5.1 KEY MESSAGES AND THEMES
Climate change impacts and the costs of extreme events are increasingly evident but responses and adaptation measures remain reactive.
Although well-known ocean-atmospheric cycles, such as ENSO and PDO, are the drivers of short- and long-term climate cycles and weather extremes in British Columbia, there is strong evidence linking global climate change to increasing climate variability and extreme events (Sections 2.1 and 2.3). During the past century, the province warmed significantly across all seasons, and projections of future climate change suggest continued warming for all seasons, wetter conditions for much of BC in winter and spring, but drier conditions during summer in the south and on the coast (Section 2.2). Changes in the amount and type of precipitation, mainly more rain and less snow, are already evident in BC. Persistent droughts are common during summer months. Prehistoric climate records show that severe droughts occurred more frequently in previous centuries than during the past few decades (Section 2.1), suggesting that BC can expect more severe droughts in the future, irrespective of climate change.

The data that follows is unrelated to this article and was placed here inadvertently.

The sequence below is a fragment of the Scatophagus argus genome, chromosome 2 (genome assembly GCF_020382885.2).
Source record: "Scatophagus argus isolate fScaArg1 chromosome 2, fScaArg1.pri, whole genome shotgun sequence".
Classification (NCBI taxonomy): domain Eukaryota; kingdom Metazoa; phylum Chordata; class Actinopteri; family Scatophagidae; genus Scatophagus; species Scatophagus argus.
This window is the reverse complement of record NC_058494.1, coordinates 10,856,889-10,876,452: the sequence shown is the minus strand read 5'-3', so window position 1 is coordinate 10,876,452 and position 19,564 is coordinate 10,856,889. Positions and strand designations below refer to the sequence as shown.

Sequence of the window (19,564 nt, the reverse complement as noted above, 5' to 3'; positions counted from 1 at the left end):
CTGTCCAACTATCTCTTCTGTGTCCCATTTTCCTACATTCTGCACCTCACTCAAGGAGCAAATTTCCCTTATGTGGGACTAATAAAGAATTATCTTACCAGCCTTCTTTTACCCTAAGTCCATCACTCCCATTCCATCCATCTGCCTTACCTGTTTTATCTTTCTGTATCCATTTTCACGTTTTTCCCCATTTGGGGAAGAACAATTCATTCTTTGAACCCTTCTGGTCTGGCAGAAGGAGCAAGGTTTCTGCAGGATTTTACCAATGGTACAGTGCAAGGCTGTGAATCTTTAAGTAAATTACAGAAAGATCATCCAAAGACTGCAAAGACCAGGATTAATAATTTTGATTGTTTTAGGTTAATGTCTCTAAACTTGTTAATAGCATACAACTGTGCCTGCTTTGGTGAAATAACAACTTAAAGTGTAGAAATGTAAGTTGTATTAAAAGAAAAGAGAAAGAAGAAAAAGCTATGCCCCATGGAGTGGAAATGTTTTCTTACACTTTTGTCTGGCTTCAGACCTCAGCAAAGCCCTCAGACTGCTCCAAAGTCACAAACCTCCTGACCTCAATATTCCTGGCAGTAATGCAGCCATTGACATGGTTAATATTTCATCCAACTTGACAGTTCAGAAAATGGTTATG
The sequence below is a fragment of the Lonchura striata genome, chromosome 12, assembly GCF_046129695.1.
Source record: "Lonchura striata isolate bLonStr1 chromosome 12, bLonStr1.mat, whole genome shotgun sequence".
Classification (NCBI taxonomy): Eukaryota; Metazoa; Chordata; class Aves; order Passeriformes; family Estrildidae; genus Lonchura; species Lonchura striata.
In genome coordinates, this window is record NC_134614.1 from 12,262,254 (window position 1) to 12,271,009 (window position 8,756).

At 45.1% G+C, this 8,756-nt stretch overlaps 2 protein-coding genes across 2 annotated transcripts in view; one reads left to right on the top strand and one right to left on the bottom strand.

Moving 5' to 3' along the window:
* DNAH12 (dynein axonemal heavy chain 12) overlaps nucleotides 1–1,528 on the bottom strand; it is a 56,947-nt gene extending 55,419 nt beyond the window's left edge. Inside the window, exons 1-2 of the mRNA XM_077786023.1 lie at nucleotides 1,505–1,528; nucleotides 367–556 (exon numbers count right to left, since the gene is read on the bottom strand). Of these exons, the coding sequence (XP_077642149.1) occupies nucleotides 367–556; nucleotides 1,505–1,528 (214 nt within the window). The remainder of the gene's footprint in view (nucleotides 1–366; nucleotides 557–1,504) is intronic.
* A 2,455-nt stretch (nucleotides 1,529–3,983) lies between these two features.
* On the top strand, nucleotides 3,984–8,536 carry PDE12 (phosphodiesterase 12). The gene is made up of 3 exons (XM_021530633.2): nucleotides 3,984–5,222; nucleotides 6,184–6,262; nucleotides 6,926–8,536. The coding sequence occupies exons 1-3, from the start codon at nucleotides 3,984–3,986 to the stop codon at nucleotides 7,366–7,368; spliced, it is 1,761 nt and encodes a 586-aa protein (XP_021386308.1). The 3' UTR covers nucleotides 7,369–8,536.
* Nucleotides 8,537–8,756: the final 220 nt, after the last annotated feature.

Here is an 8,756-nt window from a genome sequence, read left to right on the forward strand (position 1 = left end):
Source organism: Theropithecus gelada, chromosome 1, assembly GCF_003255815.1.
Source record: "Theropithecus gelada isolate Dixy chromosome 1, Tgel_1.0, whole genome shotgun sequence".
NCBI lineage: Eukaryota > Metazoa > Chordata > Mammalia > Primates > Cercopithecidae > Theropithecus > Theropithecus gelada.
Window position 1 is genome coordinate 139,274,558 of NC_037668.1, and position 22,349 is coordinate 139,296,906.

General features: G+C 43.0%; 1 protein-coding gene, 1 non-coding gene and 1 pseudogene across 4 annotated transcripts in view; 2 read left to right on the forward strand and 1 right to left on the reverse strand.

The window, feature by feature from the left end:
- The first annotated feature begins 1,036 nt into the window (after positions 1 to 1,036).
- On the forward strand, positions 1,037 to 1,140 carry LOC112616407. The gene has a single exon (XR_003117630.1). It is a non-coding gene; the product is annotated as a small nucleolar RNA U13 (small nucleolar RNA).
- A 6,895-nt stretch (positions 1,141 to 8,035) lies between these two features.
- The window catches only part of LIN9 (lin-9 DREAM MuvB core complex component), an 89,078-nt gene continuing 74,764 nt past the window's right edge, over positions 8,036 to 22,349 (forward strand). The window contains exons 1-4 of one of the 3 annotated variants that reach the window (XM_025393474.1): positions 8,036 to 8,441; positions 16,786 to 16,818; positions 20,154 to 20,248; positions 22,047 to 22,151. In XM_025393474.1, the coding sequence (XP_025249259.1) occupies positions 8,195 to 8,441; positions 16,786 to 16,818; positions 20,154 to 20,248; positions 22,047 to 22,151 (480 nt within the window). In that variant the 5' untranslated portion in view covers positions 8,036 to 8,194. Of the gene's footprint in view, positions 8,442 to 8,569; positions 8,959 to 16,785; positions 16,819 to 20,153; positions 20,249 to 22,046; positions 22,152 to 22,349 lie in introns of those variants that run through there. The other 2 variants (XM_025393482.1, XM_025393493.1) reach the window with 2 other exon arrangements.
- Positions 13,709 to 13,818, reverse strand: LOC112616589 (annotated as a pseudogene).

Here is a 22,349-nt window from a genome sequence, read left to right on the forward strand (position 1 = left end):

Most of BC's alpine glaciers are retreating rapidly and many may disappear in the next 100 years (see Box 1). Coupled with reduced snowpack and warmer spring temperatures, this will result in earlier spring freshets, warmer river temperatures, declining summer river flows and increasing peak flows for many of BC's watersheds (Section 2.4). Impacts on current and future water supplies, hydroelectric power generation, fisheries and river ecosystem integrity are significant concerns for BC. These changes will pose numerous challenges for water managers and other users, and increase the likelihood of inter-sectoral and transborder water conflicts (Section 3.1).